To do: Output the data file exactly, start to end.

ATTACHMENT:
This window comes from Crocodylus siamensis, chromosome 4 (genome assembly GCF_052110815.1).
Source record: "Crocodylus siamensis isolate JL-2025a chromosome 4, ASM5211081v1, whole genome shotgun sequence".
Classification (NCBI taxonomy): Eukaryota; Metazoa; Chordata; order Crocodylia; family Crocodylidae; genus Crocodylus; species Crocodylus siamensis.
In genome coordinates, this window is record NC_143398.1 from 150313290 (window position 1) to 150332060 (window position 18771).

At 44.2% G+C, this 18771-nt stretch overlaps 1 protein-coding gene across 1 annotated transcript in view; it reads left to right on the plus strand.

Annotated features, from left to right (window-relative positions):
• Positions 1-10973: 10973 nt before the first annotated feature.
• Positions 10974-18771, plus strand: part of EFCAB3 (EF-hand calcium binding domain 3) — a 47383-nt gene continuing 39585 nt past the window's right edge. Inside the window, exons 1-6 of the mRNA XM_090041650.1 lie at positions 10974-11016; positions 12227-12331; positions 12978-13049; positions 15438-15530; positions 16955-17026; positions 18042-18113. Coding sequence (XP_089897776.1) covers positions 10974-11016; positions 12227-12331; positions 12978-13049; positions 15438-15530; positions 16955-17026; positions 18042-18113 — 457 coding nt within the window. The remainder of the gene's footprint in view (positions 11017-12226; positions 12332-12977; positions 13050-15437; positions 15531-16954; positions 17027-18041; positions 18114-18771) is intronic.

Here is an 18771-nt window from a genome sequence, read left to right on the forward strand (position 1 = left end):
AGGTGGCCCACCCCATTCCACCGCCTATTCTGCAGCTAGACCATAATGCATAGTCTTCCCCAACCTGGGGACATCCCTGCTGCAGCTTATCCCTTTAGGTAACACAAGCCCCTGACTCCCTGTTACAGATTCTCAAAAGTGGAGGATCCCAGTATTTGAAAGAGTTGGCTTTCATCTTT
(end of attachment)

This window comes from Crocodylus siamensis, chromosome 4 (genome assembly GCF_052110815.1).
Source record: "Crocodylus siamensis isolate JL-2025a chromosome 4, ASM5211081v1, whole genome shotgun sequence".
Classification (NCBI taxonomy): Eukaryota; Metazoa; Chordata; order Crocodylia; family Crocodylidae; genus Crocodylus; species Crocodylus siamensis.
In genome coordinates, this window is record NC_143398.1 from 150313290 (window position 1) to 150332060 (window position 18771).

At 44.2% G+C, this 18771-nt stretch overlaps 1 protein-coding gene across 1 annotated transcript in view; it reads left to right on the plus strand.

Annotated features, from left to right (window-relative positions):
• Positions 1-10973: 10973 nt before the first annotated feature.
• Positions 10974-18771, plus strand: part of EFCAB3 (EF-hand calcium binding domain 3) — a 47383-nt gene continuing 39585 nt past the window's right edge. Inside the window, exons 1-6 of the mRNA XM_090041650.1 lie at positions 10974-11016; positions 12227-12331; positions 12978-13049; positions 15438-15530; positions 16955-17026; positions 18042-18113. Coding sequence (XP_089897776.1) covers positions 10974-11016; positions 12227-12331; positions 12978-13049; positions 15438-15530; positions 16955-17026; positions 18042-18113 — 457 coding nt within the window. The remainder of the gene's footprint in view (positions 11017-12226; positions 12332-12977; positions 13050-15437; positions 15531-16954; positions 17027-18041; positions 18114-18771) is intronic.

Here is an 18771-nt window from a genome sequence, read left to right on the forward strand (position 1 = left end):
AGGTGGCCCACCCCATTCCACCGCCTATTCTGCAGCTAGACCATAATGCATAGTCTTCCCCAACCTGGGGACATCCCTGCTGCAGCTTATCCCTTTAGGTAACACAAGCCCCTGACTCCCTGTTACAGATTCTCAAAAGTGGAGGATCCCAGTATTTGAAAGAGTTGGCTTTCATCTTT